The eroding bank prior to construction, looking downstream. The force of the river moves along river left, eroding the bank 12 to 16 feet from Fall 2008 to Summer 2009. The erosion over this time period is estimated at 850 tons.
Above eroding bank, April 2009. MF LRR USGS stream gage near Shirely AR was at about 7.3 feet on this day.
Topographic Survey of the site.
Stream restoration design. The rock vane at the top of the page is designed to steer the channel away from the stream bank. The second structure, called a j-hook, is designed to focus the energy of the river downward into a scour pool.
Channel structure detail.
Typical cross-sections. The proposed design would include excavating a deep scour pool in the middle of the channel. The excavated material would be used to fill the deepest part of the existing channel. This would reduce shear stress along the eroding bank (right part of existing cross section).
Reviewing the design.
Double-checking the numbers before construction.
Our fleet of rental equipment from Riggs CAT. From lest to right: CAT 924 and 928 wheel loaders, CAT 315 and 320 hydraulic excavators. Deere 650 bulldozer belongs to our contractor.
Improving acess prior to construction.
Transporting three 15" x 20' smooth bore, double-walled plastic pipes.
Constructing temporary crossing prior to construction.
Rocks were harvested on the property from as far as one mile from the construction site. We used wheel loaders and a dump truck to move rock.
Harvesting rock. We used excavators to secure and load the rock.
That is a very large rock!
Dumping rock near the construction site.
Transporting rock using wheel loaders.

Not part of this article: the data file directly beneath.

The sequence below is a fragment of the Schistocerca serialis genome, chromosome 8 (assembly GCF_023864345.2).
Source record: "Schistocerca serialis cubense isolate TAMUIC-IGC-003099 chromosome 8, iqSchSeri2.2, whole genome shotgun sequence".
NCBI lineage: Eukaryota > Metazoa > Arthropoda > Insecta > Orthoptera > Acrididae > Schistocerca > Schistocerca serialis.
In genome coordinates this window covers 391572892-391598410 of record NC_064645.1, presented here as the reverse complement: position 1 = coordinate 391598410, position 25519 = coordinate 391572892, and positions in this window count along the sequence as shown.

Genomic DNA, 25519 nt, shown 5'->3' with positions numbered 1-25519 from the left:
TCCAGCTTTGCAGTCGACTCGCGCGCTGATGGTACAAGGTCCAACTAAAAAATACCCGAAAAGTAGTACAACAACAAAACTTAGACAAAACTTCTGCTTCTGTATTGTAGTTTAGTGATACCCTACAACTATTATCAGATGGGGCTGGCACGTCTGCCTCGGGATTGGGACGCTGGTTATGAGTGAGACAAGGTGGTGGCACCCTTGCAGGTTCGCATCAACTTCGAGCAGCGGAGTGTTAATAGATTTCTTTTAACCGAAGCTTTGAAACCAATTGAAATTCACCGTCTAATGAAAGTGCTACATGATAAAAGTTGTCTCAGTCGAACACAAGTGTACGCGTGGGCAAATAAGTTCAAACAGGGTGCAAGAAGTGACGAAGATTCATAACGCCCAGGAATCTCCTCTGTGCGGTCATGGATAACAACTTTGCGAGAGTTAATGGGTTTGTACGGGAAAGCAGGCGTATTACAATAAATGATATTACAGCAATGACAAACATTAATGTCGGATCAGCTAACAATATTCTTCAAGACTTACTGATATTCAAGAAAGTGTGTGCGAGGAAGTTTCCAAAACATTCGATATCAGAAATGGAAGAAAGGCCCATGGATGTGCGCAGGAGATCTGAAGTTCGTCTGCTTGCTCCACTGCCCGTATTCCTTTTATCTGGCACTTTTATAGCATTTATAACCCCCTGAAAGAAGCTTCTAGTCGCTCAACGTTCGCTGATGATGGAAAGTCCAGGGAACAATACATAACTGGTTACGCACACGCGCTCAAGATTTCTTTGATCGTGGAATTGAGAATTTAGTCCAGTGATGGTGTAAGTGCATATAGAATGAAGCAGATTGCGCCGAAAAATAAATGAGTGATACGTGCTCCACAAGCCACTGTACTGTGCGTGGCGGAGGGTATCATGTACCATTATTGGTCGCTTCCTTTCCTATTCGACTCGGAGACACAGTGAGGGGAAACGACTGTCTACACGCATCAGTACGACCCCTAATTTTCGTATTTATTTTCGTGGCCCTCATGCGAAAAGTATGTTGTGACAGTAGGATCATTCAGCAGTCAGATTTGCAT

Staged rock (this is not a completed structure).
Staged rock, ready for build.
Applying water drainage features (water bars with stable outlets) straw, and grass seed to minimize impacts of rock harvest activities.
Excavating the scour pool.
excavating the top of the j-hook.
excavation and transfer of fill toward the eroding bank.
Checking the eventual location of the j-hook structure using differential GPS with 1-meter horizontal accuracy.
Checking the depth of the scour pool using a laser level. Elevations needed to be within 1/10 of a foot of the design.
Placing the first footer stone of the j-hook.
Checking the elevation of the first footer stone.
Adjusting the first stone.
Placing a flat rock over the first footer.
Building the j-hook out on both ends.
Constructing the rock vane.
The completed j-hook.
The long arm of the j-hook.
The completed rock vane.
The first test. This photo was taken on September 16th at about 4pm. The USGS stream gage was at about 14 feet at this time. That evening, the gage peaked at about 18.5 feet. We are all anxious to see the structures after the flood waters recede.